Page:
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  #6  
Unread 01-05-2005, 06:13 AM
Down-the-Middle
 
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Default RE: Occurrence (Attendance) Policy

owenlady:
I share the thinking of Linda S. in that: an absence (occurrence) is an occurrence. Trying to differentiate will result in the dilemma of excused vs. unexcused absences and the myriad of options will evolve. If attendance is an issue for your employer (as it s/b) I couldn't agree with you more that 7 absences should lead to an invitation to leave. Seven absences in a 12 month period is simply too many in my opinion. Either someone is too ill to be a reliable member of your workforce or they're taking too many mental health days and then get in trouble for bona-fide illnesses.
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  #7  
Unread 01-05-2005, 06:20 AM
pork1
 
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Default RE: Occurrence (Attendance) Policy

OWENLADY: This is one of those places where management judgment comes to bear. While it must be an occurrance, as specified by your policy, it will always be given room for management decision to address the issue in a positive manner.

You probably should have a sunset clause for the 7 seperate events or is that 7 events in a career, if so I doubt the UI would support your company policy, if you terminate a long term employee who has had 7 events over a 12 year period of time, unless the 7 events were supported with write-ups and additional progressive penalty steps prior to seperation of an employer/employee relationship for pour attendance.

We must always remember that our products or services never get accomplished by the excused absence. My favorite way of explaining to our employees is that: "the doctor's excuse, PTO day or whatever reason an employee is absent" does not put baby "piglets" on the floor or in the baby basket. Paper/excuses only puts more pressure on the team to get the job done. Ice Hockey is the only team action I know of where a missing player/s does not stop the game, but everyone is trained to pick it up and play the game short handed, regardless of the circumstance. We too must keep rolling, but it certainly does not help the efficiency of the unit.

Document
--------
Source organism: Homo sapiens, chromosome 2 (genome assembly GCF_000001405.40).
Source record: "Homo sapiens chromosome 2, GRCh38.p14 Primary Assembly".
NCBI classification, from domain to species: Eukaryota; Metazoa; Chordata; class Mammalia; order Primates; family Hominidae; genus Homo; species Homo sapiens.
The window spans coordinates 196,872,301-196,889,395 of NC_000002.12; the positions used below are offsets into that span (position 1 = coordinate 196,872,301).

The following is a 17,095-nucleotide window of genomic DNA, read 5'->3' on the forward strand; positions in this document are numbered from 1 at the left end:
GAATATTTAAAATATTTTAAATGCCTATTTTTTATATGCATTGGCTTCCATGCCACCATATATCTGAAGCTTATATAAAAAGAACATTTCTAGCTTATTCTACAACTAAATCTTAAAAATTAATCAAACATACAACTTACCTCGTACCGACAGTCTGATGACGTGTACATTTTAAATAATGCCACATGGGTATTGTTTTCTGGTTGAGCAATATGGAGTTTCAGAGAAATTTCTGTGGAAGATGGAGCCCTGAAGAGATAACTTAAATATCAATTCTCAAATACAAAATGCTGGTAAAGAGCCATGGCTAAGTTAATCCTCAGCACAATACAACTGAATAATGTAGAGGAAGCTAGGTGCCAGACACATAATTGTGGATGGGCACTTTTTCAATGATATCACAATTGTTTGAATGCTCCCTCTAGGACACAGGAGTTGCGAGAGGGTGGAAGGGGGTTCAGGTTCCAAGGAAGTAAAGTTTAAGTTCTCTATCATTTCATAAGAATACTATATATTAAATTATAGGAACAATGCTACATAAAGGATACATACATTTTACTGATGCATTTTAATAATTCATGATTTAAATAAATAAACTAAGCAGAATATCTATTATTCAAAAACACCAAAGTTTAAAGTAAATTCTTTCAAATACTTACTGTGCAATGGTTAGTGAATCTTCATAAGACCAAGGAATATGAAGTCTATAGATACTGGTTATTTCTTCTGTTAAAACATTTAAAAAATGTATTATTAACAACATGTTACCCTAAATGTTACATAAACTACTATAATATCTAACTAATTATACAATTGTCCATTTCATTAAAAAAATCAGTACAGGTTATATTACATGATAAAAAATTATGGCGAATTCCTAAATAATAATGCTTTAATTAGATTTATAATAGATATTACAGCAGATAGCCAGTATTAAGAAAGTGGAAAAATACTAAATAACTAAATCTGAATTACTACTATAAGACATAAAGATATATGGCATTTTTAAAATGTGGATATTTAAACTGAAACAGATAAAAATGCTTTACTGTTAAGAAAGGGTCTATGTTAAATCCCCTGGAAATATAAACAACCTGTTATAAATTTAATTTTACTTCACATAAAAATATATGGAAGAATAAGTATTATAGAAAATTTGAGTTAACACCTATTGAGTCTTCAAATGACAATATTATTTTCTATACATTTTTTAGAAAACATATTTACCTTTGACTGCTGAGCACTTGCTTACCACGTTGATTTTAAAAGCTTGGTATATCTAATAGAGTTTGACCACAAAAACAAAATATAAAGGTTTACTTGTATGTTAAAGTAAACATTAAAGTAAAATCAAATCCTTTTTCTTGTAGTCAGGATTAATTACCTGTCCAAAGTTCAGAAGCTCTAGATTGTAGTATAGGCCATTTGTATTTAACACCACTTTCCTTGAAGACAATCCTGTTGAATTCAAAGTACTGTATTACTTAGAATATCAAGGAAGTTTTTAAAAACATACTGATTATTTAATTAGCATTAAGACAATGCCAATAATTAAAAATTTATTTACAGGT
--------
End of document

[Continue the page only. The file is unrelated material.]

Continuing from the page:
Absentism and Tardiness is the number #1 & #2 reasons for termination in our company. We have 3 days out and the 4th day one can be terminated within a 9 month period of time. Usually, once we get pass the 120 day period our attendance issues are no longer a concern, unless something different happens at work or at home. At that time we start over on the discipline process, but we never forget about the total amount of time lost to an absent event. When required, we include the amount of time lost in the current issue to make sure we address what was an old habit (if that is the case) coming up once again.

Hope this helps!

PORK
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  #8  
Unread 01-05-2005, 06:30 AM
owenlady
 
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Default RE: Occurrence (Attendance) Policy

To EVERYONE who has replied. Thank you so much. I so appreciate and value the opportunity to seek input from so many capable people. Sometimes it feels as if, for me at least, HR is the biggest, darkest hole there ever was!

We do 7 occurrences per rolling year. But if someone reaches 6 the 2nd year in a row, it is typically a Performance Improvement Plan and they are told if this happens again, they face termination.

Again, thanks to all.
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  #9  
Unread 01-05-2005, 06:43 AM
Whatever
 
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Default RE: Occurrence (Attendance) Policy

We actually have two separate policies. In our plant in NYC, most people either walk to work or use mass transit (or are within a block or two of mass transit but choose to drive). Therefore, unless the weather is really harsh (a foot or two of snow, or a layer of ice that makes walking dangerous), ees are expected to work when the building is open. Therefore, they must use a PTO and it is counted under the attendance policy.

In NJ (which gets more snow and ice than NYC), people drive to work. Therefore, we are a lot more lenient. The ee can (not must) use a PTO. It is not counted under the attendance.